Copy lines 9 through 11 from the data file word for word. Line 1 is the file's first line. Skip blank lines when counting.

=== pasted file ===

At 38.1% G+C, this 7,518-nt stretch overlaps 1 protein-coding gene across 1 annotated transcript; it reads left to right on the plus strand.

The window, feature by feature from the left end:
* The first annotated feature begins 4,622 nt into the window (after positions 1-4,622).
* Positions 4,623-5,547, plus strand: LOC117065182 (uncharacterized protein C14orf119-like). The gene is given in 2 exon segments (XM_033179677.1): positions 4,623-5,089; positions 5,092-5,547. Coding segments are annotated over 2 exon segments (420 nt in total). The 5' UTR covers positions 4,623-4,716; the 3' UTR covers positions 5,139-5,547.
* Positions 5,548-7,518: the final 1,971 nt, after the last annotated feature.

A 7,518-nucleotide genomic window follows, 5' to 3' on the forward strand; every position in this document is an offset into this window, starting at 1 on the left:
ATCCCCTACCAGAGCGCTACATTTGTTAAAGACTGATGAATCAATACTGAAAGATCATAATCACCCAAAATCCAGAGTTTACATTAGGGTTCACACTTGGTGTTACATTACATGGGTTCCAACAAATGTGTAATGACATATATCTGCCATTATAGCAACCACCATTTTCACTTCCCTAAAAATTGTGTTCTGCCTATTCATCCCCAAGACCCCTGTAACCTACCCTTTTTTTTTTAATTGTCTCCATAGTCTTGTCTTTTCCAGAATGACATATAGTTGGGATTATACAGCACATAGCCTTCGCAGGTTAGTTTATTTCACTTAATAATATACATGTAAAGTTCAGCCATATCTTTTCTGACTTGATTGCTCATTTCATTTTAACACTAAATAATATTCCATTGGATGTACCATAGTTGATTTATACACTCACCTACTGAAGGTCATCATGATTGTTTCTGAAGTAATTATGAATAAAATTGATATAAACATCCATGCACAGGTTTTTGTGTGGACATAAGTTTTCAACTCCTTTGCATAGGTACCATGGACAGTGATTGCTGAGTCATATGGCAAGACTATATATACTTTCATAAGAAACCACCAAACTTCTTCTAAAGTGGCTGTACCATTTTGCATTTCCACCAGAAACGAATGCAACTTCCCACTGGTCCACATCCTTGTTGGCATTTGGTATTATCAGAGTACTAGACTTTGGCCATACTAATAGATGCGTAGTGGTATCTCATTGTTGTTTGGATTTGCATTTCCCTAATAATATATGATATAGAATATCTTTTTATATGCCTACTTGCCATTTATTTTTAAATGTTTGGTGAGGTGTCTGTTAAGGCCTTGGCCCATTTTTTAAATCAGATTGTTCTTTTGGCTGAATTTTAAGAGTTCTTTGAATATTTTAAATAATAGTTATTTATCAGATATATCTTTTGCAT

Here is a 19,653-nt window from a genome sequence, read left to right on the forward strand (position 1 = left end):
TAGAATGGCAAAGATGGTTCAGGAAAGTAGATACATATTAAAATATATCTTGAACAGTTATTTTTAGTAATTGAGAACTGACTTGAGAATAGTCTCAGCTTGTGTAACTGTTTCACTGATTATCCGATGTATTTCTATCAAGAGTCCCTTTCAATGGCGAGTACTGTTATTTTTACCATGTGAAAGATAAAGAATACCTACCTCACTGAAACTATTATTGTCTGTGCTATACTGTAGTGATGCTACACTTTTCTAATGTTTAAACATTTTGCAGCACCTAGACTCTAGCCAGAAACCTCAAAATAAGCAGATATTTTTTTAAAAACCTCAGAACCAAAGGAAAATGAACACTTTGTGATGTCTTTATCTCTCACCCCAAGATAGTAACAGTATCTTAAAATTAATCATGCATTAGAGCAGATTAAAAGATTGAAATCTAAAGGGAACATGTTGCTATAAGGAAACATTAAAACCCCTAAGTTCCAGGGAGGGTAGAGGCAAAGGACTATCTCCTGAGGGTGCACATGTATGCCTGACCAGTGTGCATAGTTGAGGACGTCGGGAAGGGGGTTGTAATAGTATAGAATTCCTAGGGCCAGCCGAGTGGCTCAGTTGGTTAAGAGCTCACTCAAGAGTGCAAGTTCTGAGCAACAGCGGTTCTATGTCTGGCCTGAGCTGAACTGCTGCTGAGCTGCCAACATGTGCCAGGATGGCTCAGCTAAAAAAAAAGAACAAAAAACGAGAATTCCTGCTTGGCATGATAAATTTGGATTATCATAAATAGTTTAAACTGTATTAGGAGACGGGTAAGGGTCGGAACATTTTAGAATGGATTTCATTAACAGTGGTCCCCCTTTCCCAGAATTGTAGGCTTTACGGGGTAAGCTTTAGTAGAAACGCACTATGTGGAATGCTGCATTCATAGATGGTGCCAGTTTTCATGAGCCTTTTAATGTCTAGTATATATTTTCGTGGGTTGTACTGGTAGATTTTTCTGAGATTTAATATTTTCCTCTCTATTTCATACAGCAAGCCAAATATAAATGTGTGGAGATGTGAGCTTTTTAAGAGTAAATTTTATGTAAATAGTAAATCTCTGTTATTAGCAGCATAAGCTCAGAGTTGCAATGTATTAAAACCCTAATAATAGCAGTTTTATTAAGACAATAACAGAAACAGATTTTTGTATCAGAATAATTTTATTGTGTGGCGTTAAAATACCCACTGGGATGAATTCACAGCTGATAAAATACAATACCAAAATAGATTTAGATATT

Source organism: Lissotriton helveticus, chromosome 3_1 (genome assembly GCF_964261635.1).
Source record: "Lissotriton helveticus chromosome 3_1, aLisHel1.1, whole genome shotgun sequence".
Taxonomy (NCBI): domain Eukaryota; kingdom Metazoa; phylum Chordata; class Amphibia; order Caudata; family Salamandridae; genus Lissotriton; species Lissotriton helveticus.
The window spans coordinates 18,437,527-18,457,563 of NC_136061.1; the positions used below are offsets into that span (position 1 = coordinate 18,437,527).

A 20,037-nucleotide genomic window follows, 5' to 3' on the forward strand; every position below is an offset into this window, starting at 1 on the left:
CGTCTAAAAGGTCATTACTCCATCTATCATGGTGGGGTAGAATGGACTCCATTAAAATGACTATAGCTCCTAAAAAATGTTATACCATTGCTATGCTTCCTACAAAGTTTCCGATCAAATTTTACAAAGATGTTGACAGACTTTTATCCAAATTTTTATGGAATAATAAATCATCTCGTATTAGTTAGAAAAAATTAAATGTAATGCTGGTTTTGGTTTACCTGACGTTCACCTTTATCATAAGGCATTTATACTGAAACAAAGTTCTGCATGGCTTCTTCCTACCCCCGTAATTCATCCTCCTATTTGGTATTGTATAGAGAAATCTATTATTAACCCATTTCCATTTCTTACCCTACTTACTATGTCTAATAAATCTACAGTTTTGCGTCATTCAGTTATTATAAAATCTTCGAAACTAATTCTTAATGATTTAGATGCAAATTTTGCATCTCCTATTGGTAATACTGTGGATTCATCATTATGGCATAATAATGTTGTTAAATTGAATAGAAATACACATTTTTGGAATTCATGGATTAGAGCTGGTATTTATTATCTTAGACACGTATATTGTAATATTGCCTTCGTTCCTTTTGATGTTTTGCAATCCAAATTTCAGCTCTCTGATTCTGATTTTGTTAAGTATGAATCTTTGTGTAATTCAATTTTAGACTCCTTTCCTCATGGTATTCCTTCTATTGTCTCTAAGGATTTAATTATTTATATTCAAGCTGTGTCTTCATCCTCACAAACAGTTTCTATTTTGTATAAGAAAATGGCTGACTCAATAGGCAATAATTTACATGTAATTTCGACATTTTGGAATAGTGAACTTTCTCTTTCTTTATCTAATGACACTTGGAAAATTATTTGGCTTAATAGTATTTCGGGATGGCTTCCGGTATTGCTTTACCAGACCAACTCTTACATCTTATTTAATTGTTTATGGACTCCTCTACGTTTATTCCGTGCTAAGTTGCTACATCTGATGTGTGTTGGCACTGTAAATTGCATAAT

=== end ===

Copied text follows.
TAGAATGGCAAAGATGGTTCAGGAAAGTAGATACATATTAAAATATATCTTGAACAGTTATTTTTAGTAATTGAGAACTGACTTGAGAATAGTCTCAGCTTGTGTAACTGTTTCACTGATTATCCGATGTATTTCTATCAAGAGTCCCTTTCAATGGCGAGTACTGTTATTTTTACCATGTGAAAGATAAAGAATACCTACCTCACTGAAACTATTATTGTCTGTGCTATACTGTAGTGATGCTACACTTTTCTAATGTTTAAACATTTTGCAGCACCTAGACTCTAGCCAGAAACCTCAAAATAAGCAGATATTTTTTTAAAAACCTCAGAACCAAAGGAAAATGAACACTTTGTGATGTCTTTATCTCTCACCCCAAGATAGTAACAGTATCTTAAAATTAATCATGCATTAGAGCAGATTAAAAGATTGAAATCTAAAGGGAACATGTTGCTATAAGGAAACATTAAAACCCCTAAGTTCCAGGGAGGGTAGAGGCAAAGGACTATCTCCTGAGGGTGCACATGTATGCCTGACCAGTGTGCATAGTTGAGGACGTCGGGAAGGGGGTTGTAATAGTATAGAATTCCTAGGGCCAGCCGAGTGGCTCAGTTGGTTAAGAGCTCACTCAAGAGTGCAAGTTCTGAGCAACAGCGGTTCTATGTCTGGCCTGAGCTGAACTGCTGCTGAGCTGCCAACATGTGCCAGGATGGCTCAGCTAAAAAAAAAGAACAAAAAACGAGAATTCCTGCTTGGCATGATAAATTTGGATTATCATAAATAGTTTAAACTGTATTAGGAGACGGGTAAGGGTCGGAACATTTTAGAATGGATTTCATTAACAGTGGTCCCCCTTTCCCAGAATTGTAGGCTTTACGGGGTAAGCTTTAGTAGAAACGCACTATGTGGAATGCTGCATTCATAGATGGTGCCAGTTTTCATGAGCCTTTTAATGTCTAGTATATATTTTCGTGGGTTGTACTGGTAGATTTTTCTGAGATTTAATATTTTCCTCTCTATTTCATACAGCAAGCCAAATATAAATGTGTGGAGATGTGAGCTTTTTAAGAGTAAATTTTATGTAAATAGTAAATCTCTGTTATTAGCAGCATAAGCTCAGAGTTGCAATGTATTAAAACCCTAATAATAGCAGTTTTATTAAGACAATAACAGAAACAGATTTTTGTATCAGAATAATTTTATTGTGTGGCGTTAAAATACCCACTGGGATGAATTCACAGCTGATAAAATACAATACCAAAATAGATTTAGATATT

Source organism: Lissotriton helveticus, chromosome 3_1 (genome assembly GCF_964261635.1).
Source record: "Lissotriton helveticus chromosome 3_1, aLisHel1.1, whole genome shotgun sequence".